My Beef with 'Marilyn'

My Week with Marilyn ★★★
(UK/USA, 99 min.)
Dir. Simon Curtis; Writ. Adrian Hodges.
Starring: Michelle Williams, Eddie Redmayne, Kenneth Branagh, Judi Dench, Julia Ormond, Emma Watson.
“When Marilyn gets it right, you can’t take your eyes away,” says Laurence Olivier (Kenneth Branagh) upon watching a flawless take. One gets the same impression when watching “Marilyn” as performed by Michelle Williams. She’s truly flawless as the iconic blonde: sexy, sultry, and equal turns fragile and tragic. Williams gets it so right as Marilyn Monroe that one can only regard My Week with Marilyn with awe when Williams graces the screen. The problem, though, is that as much as one wants to let Marilyn work her magic, the film frequently cuts away, casting the drama on the plight of Colin Clark (Eddie Redmayne). Colin is by no means a dull character, nor is Redmayne a poor actor, but Colin is simply no match for the incomparable allure of Marilyn Monroe. (Really, who had heard of him prior to the film?) Since the film favours Colin, rather than the far more dramatic Marilyn and the impeccable Williams, My Week with Marilyn ultimately plays like the rough cut of a five-star movie.

The film gives Colin’s p.o.v. primarily because the film is based upon Colin’s memoir, The Prince, the Showgirl and Me. (Seems logical, eh?) Colin’s book chronicles his first job in the movie business, which just happened to be the role of Third Assistant Director to Laurence Olivier on the set of his 1957 film The Prince and the Showgirl (shot in the film under its working title The Sleeping Prince). During said shoot, Colin allegedly worked closely with Marilyn Monroe and naturally fell in love with the blonde bombshell.
As played by Michelle Williams, who couldn’t fall in love with Marilyn? Williams looks enough like the icon to suffice, especially from the bust up. At the very least, Williams looks more like Marilyn Monroe than Julia Ormond does a haggard Vivian Leigh. Williams more resembles Monroe through her true gifts as an actress:  she walks the walk of the star’s slinky strut, and she talks the talk, deftly changing between the high-pitched bubbliness of onscreen Marilyn and the deeper, sadder voice Marilyn assumed when the cameras stopped rolling. Most successfully, though, Williams brings out the fragility of her character, using Marilyn’s beautiful blue eyes to show her vulnerability and destructive self-doubts. If only the film were as good as she is.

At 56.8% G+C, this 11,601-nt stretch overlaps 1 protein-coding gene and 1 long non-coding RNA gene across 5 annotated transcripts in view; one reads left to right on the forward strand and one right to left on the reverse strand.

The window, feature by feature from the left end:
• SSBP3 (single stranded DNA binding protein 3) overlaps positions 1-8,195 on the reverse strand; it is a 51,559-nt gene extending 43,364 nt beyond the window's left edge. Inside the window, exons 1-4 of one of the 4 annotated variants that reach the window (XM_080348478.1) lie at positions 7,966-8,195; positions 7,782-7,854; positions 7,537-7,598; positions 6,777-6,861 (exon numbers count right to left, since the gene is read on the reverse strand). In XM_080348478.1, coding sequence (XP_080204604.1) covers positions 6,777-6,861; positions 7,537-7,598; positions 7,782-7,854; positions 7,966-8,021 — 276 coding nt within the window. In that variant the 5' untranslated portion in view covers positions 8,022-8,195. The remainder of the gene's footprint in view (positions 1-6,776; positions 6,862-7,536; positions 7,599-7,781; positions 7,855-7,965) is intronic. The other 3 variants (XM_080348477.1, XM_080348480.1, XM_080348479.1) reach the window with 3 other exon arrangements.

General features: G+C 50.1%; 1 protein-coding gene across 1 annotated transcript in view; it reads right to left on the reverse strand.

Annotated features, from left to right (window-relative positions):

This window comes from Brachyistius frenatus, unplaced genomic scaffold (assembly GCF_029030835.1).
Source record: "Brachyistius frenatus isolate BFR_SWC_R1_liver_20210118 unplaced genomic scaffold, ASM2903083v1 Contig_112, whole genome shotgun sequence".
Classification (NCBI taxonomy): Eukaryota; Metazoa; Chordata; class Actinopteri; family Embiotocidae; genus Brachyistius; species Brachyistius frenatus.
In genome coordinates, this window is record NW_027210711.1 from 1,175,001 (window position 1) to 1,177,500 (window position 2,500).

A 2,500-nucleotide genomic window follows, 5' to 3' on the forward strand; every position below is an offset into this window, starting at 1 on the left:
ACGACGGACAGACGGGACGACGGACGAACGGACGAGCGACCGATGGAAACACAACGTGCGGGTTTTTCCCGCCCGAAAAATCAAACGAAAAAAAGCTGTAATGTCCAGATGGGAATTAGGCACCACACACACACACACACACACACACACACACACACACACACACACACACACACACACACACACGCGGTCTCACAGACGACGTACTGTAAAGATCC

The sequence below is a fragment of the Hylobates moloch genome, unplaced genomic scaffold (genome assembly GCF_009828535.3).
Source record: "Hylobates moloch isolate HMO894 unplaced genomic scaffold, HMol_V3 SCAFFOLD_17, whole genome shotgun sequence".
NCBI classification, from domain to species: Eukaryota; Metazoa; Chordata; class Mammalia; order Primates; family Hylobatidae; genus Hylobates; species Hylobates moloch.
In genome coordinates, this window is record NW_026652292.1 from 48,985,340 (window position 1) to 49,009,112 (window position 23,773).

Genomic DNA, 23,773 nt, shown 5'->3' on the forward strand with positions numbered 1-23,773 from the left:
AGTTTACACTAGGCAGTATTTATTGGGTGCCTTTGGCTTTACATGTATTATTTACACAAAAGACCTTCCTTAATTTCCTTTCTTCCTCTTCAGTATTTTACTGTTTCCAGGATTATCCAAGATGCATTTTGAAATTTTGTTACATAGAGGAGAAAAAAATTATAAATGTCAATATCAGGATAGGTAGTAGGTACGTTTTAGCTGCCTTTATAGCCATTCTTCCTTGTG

The first half of the film is especially messy and sluggish. As Colin and Marilyn arrive on set, and principle photography begins on The Sleeping Prince, Hodges’ script opts for many a blunt scene in which supporting players muse on what it must be like to be the most famous woman in the world. We don’t really need all this expository dialogue – if Curtis simply cut to Williams often enough, the film would be fair more clear and concise on the hell that came with Marilyn’s fame. The film also heaps on characters from Marilyn’s posse - while they bring out the pressures Marilyn faced in trying to uphold the perception others’ had of her, the members of her entourage are characters so grating and blunt they belong in My Movie of the Week with Marilyn.

There are, however, two fine actors to complement Williams and give Monroe a treatment worthy of her tale. Judi Dench offers a fine turn as Dame Sybil Thorndike, the only sympathetic party to Marilyn before Colin comes along. Dench is in top form as the British actress, but she exits the film abruptly, becoming another victim of the awkward editing job. Kenneth Branagh fares exceptionally well as Laurence Olivier. Branagh offers some excellent monologues that draw out the demons of Marilyn’s persona, as well as demonstrate the complexity of Olivier as a character, jealous of Marilyn’s ability to be both an actor and a star. It’s truly a treat to see the great Shakespearean filmmaker played by his contemporary equivalent.

By focusing solely on this isolated film shoot, the film conveys Monroe’s tormented psyche and insecurities. Through Williams, My Week with Marilyn is fair portrait of the famed star. Marilyn is a Hollywood icon by day, tragic mess by night; however, the film falters in that it fears deep analysis of its subject, instead opting to hammer in how Marilyn was seen and used by others. The film seems content to give an outsider’s view of Marilyn’s cute little schoolgirl routine as she shakes her booty and pouts for the camera. It gives some insight into the strain of celebrity, and it shows how Marilyn was a victim of great insecurity, which, as the film touches upon slightly, was a product of her troubled childhood. My Week with Marilyn wholly succeeds in conveying that there were two Marilyns: the Marilyn played by Norma Jean and the “Marilyn” played by Marilyn for the camera, with the latter being the persona presumed to be the real thing. The film, however, glosses over Marilyn’s strengths. Sure, the film offers an intercut that shows Ulysses on her bedside table and the dialogue suggests that she knew her Shakespeare, but besides that, My Week with Marilyn makes little effort to separate the sex kitten from the woman. Perhaps these two personas were, as Agent Cooper might say, “complimentary verses of the same song,” but as sung by My Week with Marilyn, this eulogy is a little off key. 

My Week with Marilyn opens in Ottawa at the AMC Kanata Nov. 25